Hurricane Irma Packing 110 MPH Winds and Headed West Over Atlantic

Monday, 04 Sep, 2017

Hurricane-force winds extend outward from Irma up to 25 miles, but no coastal warnings are now in effect.

Hurricane Irma stands as a category 3 hurricane this morning with maximum sustained winds around 115 miles per hour. The latest forecast track has Irma continuing generally off towards the west over the next five days through the central Atlantic Ocean. The hurricane center said it is also monitoring a disturbance off the coast of Africa for potential storm formation.

According to a hurricane center briefing, Irma is expected to be near the Bahamas by late this week, but added that the uncertainty of the track for the southeastern moderate to high.

No coastal watches or warnings have yet been issued for Irma, and it is not certain where or when it might make landfall.

The 11Alive StormTrackers are tracking yet another major hurricane.

"It is much too early to determine what direct impacts Irma will have on the continental United States".

As of Friday morning, Irma was located about 1,700 miles (2,725 km) east of the Leeward Islands with maximum sustained winds of 115 mph (185 km/h). This motion is expected to continue today, followed by a westward turn on Saturday, and a west-southwestward motion by Sunday.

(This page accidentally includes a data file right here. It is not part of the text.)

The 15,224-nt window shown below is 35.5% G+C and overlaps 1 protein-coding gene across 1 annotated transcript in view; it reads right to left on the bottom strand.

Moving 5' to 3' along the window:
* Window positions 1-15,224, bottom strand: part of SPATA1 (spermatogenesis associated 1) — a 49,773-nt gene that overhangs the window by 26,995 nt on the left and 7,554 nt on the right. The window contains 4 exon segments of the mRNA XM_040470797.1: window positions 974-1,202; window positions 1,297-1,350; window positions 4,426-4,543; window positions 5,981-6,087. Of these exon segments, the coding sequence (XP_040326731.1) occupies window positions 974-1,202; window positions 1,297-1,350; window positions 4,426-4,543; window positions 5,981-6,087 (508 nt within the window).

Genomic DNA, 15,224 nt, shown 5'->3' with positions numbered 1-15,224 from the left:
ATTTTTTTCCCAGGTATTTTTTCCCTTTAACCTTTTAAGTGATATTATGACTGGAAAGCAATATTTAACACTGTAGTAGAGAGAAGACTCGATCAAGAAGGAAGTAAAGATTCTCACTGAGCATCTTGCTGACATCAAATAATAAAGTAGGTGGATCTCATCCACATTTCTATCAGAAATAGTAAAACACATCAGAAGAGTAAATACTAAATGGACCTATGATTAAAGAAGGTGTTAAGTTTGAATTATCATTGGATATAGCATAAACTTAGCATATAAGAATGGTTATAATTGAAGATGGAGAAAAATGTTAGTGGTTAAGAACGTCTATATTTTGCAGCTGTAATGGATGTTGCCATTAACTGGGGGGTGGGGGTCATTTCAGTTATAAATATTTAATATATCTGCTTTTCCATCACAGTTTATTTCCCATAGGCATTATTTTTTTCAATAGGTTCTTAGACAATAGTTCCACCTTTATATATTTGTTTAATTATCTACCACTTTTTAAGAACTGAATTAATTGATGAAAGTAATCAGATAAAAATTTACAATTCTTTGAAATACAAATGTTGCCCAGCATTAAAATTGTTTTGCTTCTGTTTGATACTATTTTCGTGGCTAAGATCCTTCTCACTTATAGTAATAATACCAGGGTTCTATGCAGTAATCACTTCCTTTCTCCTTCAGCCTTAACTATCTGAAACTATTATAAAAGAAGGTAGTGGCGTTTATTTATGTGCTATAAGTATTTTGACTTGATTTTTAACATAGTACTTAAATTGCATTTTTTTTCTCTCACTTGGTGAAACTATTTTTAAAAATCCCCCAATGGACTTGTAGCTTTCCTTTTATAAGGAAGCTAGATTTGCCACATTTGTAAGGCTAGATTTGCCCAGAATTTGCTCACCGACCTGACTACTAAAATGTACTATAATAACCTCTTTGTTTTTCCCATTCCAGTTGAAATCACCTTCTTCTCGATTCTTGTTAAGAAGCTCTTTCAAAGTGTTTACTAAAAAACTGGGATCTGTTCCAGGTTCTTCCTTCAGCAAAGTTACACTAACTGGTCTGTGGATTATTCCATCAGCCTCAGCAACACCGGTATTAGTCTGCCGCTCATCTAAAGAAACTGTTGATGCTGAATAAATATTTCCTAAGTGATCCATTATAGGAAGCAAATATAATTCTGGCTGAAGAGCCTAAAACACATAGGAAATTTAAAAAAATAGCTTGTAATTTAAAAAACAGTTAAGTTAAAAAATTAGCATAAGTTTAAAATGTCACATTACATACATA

Maximum sustained winds are near 120 miles per hour (195 km/h) with higher gusts.

Hurricane force winds extend outward up to 35 miles from the center and those from tropical storms extend outward up to 140 miles. Forecaster should have a better idea by next week where the storm is going, once Irma moves father across the Atlantic. However, tropical-storm-force winds and very rough surf could start to show up over these islands during Tuesday.

Earlier this month, forecasters said the Atlantic hurricane season would be "above-normal", with 14 to 19 named storms ahead of the peak season.